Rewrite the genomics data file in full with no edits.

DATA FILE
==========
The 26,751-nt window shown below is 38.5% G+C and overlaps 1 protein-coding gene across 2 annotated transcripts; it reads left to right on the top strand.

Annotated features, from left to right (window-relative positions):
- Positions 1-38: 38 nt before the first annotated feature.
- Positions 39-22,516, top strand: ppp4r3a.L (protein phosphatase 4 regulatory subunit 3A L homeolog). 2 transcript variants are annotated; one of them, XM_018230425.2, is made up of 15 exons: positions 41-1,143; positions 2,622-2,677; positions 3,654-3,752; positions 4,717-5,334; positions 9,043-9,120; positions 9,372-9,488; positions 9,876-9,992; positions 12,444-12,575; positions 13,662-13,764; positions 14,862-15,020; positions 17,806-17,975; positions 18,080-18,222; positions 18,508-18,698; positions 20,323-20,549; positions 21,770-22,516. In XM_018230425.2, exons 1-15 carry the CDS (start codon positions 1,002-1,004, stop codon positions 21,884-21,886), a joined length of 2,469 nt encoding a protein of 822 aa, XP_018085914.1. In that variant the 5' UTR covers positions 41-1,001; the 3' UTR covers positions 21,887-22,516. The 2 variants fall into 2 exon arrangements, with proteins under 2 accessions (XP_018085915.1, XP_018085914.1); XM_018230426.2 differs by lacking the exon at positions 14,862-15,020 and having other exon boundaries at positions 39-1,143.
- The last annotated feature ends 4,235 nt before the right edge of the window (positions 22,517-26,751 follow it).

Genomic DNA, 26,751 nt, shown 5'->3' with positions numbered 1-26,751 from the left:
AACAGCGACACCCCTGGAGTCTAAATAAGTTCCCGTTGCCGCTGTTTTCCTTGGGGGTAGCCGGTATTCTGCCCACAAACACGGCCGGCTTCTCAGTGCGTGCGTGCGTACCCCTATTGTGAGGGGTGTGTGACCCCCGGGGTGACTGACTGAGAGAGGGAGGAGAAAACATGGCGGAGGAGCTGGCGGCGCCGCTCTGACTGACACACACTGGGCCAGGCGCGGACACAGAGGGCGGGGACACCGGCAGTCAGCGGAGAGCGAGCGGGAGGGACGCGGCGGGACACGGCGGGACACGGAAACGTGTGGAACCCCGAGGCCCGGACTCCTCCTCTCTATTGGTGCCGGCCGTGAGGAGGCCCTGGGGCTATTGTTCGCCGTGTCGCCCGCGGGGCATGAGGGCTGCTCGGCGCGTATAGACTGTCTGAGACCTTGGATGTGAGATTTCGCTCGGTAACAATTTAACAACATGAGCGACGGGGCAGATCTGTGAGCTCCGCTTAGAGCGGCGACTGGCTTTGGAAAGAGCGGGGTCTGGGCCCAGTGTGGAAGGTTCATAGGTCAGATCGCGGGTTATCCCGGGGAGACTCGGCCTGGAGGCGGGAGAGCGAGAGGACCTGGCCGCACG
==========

The 26,751-nt window shown below is 38.5% G+C and overlaps 1 protein-coding gene across 2 annotated transcripts; it reads left to right on the top strand.

Annotated features, from left to right (window-relative positions):
- Positions 1-38: 38 nt before the first annotated feature.
- Positions 39-22,516, top strand: ppp4r3a.L (protein phosphatase 4 regulatory subunit 3A L homeolog). 2 transcript variants are annotated; one of them, XM_018230425.2, is made up of 15 exons: positions 41-1,143; positions 2,622-2,677; positions 3,654-3,752; positions 4,717-5,334; positions 9,043-9,120; positions 9,372-9,488; positions 9,876-9,992; positions 12,444-12,575; positions 13,662-13,764; positions 14,862-15,020; positions 17,806-17,975; positions 18,080-18,222; positions 18,508-18,698; positions 20,323-20,549; positions 21,770-22,516. In XM_018230425.2, exons 1-15 carry the CDS (start codon positions 1,002-1,004, stop codon positions 21,884-21,886), a joined length of 2,469 nt encoding a protein of 822 aa, XP_018085914.1. In that variant the 5' UTR covers positions 41-1,001; the 3' UTR covers positions 21,887-22,516. The 2 variants fall into 2 exon arrangements, with proteins under 2 accessions (XP_018085915.1, XP_018085914.1); XM_018230426.2 differs by lacking the exon at positions 14,862-15,020 and having other exon boundaries at positions 39-1,143.
- The last annotated feature ends 4,235 nt before the right edge of the window (positions 22,517-26,751 follow it).

Genomic DNA, 26,751 nt, shown 5'->3' with positions numbered 1-26,751 from the left:
AACAGCGACACCCCTGGAGTCTAAATAAGTTCCCGTTGCCGCTGTTTTCCTTGGGGGTAGCCGGTATTCTGCCCACAAACACGGCCGGCTTCTCAGTGCGTGCGTGCGTACCCCTATTGTGAGGGGTGTGTGACCCCCGGGGTGACTGACTGAGAGAGGGAGGAGAAAACATGGCGGAGGAGCTGGCGGCGCCGCTCTGACTGACACACACTGGGCCAGGCGCGGACACAGAGGGCGGGGACACCGGCAGTCAGCGGAGAGCGAGCGGGAGGGACGCGGCGGGACACGGCGGGACACGGAAACGTGTGGAACCCCGAGGCCCGGACTCCTCCTCTCTATTGGTGCCGGCCGTGAGGAGGCCCTGGGGCTATTGTTCGCCGTGTCGCCCGCGGGGCATGAGGGCTGCTCGGCGCGTATAGACTGTCTGAGACCTTGGATGTGAGATTTCGCTCGGTAACAATTTAACAACATGAGCGACGGGGCAGATCTGTGAGCTCCGCTTAGAGCGGCGACTGGCTTTGGAAAGAGCGGGGTCTGGGCCCAGTGTGGAAGGTTCATAGGTCAGATCGCGGGTTATCCCGGGGAGACTCGGCCTGGAGGCGGGAGAGCGAGAGGACCTGGCCGCACG